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ePub The Letter of James: A New Translation with Introduction and Commentary (Anchor Bible, Vol 37A) download

by Luke Timothy Johnson

ePub The Letter of James: A New Translation with Introduction and Commentary (Anchor Bible, Vol 37A) download
Luke Timothy Johnson
Anchor Bible; 1st edition (September 1, 1995)
Bible Study & Reference
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Luke Timothy Johnson is Professor of New Testament at the Chandler School of Theology, Emory .

Luke Timothy Johnson is Professor of New Testament at the Chandler School of Theology, Emory University, in Atlanta, Georgia. He is the author of The Letter of James (Anchor Bible) and of the bestseller The Real Jesus, as well as other books and numerous articles on the New Testament. For those unfamiliar with the author Johnson is a on a short list of leading contemporary & New Testament scholar.

Luke Timothy Johnson (born November 20, 1943) is an American New Testament scholar and historian of early Christianity. 37a. New York: Doubleday. He is the Robert W. Woodruff Professor of New Testament and Christian Origins at Candler School of Theology and a Senior Fellow at the Center for the Study of Law and Religion at Emory University.

Publication: New York : Doubleday, 1995Description: 412 . SBN: 0-385-41360-2. Series: The Anchor Bible, 37aDewey: 22. 6 A539Bibliography: Bibliography. Иакова - Комментарии, Bible. Tags from this library: No tags from this library for this title.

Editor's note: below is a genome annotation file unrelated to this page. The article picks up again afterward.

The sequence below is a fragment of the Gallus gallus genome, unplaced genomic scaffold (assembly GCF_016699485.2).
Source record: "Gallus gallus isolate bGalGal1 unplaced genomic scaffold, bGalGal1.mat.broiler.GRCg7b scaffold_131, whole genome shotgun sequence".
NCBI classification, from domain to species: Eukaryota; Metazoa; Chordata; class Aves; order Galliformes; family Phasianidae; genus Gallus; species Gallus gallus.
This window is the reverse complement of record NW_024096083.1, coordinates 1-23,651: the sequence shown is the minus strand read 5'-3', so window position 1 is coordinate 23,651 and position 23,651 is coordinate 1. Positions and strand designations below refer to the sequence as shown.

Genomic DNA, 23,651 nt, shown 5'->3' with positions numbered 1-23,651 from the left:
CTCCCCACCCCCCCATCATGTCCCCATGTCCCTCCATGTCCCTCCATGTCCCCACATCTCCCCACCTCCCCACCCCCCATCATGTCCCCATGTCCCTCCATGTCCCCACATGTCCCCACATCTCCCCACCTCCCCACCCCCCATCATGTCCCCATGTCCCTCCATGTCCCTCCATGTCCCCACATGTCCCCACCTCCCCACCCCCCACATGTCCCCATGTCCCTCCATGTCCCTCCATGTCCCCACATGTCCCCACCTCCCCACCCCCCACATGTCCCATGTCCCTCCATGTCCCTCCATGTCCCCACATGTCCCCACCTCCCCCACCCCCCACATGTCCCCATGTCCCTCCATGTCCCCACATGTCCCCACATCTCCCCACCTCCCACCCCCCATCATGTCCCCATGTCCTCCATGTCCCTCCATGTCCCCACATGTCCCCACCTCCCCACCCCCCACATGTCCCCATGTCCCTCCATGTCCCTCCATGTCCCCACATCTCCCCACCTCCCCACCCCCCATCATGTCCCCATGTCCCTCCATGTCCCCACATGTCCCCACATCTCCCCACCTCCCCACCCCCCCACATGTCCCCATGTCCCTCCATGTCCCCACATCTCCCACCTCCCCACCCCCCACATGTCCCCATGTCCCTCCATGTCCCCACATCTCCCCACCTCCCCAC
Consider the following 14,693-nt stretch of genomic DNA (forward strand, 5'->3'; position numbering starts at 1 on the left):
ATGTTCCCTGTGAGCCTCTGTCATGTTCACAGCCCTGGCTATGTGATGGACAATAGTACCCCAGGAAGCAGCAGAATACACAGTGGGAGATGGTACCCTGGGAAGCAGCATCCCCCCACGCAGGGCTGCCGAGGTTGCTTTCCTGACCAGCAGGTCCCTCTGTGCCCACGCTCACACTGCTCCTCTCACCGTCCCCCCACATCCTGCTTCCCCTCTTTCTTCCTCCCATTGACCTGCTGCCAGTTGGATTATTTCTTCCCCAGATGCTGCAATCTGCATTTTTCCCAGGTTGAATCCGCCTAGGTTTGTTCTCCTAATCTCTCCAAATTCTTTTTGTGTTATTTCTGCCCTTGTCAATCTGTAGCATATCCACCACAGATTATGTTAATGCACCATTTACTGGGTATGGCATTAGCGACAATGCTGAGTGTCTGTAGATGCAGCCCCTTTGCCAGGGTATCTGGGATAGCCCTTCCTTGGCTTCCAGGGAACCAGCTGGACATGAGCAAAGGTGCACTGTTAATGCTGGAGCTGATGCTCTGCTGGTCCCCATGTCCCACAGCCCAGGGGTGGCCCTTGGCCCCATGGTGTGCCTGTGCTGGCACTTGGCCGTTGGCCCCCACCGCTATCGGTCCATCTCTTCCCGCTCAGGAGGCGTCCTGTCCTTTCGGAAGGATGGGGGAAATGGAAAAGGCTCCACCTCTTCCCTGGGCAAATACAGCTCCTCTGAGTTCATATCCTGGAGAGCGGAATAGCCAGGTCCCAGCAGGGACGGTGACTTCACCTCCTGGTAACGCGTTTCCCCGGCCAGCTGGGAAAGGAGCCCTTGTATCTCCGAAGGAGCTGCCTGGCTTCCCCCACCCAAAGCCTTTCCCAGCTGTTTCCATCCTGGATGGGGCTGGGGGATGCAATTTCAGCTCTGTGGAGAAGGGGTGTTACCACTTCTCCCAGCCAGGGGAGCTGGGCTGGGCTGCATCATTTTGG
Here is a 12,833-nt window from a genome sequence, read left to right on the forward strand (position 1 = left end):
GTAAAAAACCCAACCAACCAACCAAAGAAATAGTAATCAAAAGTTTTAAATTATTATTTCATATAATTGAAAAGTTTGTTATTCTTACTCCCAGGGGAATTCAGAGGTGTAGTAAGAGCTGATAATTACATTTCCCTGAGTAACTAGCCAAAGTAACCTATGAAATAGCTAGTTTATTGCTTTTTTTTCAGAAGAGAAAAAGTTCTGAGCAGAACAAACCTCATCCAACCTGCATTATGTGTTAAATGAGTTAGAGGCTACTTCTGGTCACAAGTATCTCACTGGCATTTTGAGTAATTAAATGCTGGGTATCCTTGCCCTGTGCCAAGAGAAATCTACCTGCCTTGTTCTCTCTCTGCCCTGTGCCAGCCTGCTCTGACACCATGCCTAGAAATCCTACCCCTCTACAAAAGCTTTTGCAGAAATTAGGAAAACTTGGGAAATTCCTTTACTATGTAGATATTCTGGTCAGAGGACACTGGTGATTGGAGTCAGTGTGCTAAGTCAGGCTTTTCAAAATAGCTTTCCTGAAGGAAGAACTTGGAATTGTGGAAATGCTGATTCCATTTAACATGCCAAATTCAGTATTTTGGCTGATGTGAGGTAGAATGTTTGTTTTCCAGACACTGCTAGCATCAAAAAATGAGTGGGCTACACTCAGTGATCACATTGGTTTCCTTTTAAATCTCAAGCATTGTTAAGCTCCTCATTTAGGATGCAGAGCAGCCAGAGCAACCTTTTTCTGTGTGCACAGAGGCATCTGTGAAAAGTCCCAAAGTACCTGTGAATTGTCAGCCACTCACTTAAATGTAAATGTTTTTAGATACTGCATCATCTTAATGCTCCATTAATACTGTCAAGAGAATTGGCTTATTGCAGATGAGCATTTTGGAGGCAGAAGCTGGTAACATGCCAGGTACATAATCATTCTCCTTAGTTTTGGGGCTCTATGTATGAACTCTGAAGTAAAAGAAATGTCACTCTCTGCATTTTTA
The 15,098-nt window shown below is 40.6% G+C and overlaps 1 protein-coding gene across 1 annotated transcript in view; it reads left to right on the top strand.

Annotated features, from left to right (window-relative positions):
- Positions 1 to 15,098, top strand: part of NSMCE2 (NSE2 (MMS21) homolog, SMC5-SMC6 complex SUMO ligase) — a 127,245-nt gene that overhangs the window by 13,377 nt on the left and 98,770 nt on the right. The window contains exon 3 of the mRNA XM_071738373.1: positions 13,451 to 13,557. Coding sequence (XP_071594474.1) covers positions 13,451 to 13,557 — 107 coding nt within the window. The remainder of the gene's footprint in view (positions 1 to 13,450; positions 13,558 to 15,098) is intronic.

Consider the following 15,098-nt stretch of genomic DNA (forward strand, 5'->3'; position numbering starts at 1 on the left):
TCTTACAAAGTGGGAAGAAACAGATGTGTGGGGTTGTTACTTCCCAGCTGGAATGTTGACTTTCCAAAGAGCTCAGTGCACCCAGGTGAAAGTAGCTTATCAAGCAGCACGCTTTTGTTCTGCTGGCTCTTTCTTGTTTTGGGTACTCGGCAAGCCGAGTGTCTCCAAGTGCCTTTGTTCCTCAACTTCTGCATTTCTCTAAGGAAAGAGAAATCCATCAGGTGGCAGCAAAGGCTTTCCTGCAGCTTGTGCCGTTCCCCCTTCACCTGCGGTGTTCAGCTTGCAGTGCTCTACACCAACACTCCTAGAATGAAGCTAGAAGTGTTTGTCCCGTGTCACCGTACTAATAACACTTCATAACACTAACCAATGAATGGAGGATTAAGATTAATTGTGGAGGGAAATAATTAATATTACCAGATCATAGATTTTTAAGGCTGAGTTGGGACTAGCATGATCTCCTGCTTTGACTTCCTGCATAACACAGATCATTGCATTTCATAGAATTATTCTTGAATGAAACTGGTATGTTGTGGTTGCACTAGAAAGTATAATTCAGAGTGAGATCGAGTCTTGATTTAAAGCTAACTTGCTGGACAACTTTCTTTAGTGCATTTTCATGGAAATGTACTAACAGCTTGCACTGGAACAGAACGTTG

They contain much that make modern readers uncomfortable, and much that is controversial, including pronouncements on the place of women in the Church and on homosexuality, as well as polemics against the so-called "false teachers.

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Important themes in the present volume include injustice within Judah’s royal house, sexual immorality among the clergy, and true versus false prophecy. Yet the prophet who thundered Yahweh’s judgment was also the one who gave the remnant people-in oracle and in symbolic action-a promise and a hope, expressed climactically in a new and eternal covenant for future days

Luke Timothy Johnson.

Several Bible books are covered over the course of multiple volumes. Letter of James (Vol. 37A) by Luke Timothy Johnson (2005). 1 Peter (Vol. 37B) by John H. Elliott (2001).

Top Protestant, Catholic and Jewish scholars have all brought their skills to bear on the Old and New Testaments, as well as the Apocrypha. Several Bible books are covered over the course of multiple volumes. This speaks to the depth of the scholarship represented in the AYBC.